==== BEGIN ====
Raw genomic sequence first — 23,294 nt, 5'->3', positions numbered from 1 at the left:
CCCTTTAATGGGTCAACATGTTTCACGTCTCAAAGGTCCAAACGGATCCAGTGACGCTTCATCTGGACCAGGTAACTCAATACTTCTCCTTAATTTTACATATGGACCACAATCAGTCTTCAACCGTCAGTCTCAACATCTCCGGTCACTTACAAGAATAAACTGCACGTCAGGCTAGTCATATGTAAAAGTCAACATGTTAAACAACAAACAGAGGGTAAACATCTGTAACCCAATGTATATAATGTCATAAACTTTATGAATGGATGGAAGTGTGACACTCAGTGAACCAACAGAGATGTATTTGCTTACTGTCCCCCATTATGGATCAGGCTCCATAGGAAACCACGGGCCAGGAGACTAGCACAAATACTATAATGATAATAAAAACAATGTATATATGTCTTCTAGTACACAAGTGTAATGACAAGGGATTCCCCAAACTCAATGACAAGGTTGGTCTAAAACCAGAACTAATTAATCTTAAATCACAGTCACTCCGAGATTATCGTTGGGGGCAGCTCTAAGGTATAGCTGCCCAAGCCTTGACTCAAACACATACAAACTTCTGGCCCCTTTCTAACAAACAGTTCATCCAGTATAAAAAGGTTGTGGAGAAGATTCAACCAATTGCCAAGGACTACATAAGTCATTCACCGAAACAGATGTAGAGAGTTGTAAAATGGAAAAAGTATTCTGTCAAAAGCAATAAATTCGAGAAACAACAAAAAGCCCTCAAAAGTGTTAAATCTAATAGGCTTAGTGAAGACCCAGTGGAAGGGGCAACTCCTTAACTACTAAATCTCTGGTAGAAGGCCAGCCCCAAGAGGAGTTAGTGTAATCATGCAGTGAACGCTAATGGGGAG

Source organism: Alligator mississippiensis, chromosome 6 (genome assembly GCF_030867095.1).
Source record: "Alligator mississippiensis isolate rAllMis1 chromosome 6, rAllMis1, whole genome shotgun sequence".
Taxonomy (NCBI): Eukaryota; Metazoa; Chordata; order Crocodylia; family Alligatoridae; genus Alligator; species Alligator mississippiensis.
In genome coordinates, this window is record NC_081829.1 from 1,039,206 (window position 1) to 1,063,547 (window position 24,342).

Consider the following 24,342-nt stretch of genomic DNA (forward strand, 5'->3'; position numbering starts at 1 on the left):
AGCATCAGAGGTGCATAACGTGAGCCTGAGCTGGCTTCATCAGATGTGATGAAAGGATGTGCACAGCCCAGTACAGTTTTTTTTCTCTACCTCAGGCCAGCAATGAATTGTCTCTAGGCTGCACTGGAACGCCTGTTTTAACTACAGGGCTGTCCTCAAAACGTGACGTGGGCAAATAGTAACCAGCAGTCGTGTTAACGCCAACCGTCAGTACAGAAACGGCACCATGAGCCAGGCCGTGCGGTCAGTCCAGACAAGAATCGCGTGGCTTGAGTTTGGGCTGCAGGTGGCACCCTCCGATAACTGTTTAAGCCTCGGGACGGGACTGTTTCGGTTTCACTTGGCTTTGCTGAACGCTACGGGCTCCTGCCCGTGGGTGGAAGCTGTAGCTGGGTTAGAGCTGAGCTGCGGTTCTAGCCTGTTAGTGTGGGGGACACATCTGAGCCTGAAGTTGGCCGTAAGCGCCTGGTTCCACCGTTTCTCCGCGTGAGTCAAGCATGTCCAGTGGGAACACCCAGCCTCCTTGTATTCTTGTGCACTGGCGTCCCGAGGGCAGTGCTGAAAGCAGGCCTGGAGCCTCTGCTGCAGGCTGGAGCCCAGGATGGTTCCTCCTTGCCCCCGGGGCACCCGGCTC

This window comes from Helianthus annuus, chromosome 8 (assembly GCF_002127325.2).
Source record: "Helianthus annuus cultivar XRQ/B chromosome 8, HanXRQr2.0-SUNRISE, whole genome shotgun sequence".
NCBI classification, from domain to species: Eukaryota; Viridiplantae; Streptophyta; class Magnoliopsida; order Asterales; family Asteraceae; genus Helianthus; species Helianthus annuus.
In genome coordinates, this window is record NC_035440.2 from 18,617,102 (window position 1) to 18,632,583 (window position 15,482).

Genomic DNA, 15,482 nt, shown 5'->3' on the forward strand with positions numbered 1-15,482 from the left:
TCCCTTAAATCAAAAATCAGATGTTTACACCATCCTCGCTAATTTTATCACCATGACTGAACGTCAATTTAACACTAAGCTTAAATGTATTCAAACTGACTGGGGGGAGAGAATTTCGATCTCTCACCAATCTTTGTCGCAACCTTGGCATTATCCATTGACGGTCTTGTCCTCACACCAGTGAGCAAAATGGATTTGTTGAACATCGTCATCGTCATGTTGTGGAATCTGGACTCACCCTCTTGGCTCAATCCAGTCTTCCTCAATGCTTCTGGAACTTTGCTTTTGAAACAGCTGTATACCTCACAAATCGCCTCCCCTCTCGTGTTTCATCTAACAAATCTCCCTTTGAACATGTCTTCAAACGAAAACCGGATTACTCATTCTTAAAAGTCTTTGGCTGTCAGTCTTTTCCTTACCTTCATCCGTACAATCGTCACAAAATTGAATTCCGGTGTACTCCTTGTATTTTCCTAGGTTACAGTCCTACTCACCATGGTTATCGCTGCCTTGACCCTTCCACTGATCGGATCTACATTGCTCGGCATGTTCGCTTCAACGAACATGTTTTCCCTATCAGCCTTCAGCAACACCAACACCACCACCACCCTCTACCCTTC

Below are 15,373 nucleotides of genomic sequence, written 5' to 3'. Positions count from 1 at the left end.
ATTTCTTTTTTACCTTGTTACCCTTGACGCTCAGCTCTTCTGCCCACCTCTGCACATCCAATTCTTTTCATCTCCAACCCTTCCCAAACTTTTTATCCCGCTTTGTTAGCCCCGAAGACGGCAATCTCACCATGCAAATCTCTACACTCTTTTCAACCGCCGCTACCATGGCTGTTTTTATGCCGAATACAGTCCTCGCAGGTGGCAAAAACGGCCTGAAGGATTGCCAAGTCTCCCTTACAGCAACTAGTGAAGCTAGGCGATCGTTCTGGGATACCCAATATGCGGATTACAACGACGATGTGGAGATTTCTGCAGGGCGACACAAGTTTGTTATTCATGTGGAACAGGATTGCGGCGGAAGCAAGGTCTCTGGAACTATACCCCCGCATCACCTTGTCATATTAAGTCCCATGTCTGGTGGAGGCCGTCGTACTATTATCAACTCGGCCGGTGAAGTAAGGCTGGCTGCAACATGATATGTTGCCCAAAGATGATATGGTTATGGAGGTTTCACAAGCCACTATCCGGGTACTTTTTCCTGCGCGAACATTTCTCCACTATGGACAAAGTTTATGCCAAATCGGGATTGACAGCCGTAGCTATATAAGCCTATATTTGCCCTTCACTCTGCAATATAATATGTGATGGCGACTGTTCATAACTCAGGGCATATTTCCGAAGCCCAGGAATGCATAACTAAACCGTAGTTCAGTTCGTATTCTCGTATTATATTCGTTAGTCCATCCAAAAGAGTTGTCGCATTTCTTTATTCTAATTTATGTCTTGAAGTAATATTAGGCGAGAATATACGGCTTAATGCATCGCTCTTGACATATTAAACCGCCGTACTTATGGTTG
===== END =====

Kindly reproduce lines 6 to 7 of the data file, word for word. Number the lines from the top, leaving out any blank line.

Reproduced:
In genome coordinates, this window is record NC_081829.1 from 1,039,206 (window position 1) to 1,063,547 (window position 24,342).

Consider the following 24,342-nt stretch of genomic DNA (forward strand, 5'->3'; position numbering starts at 1 on the left):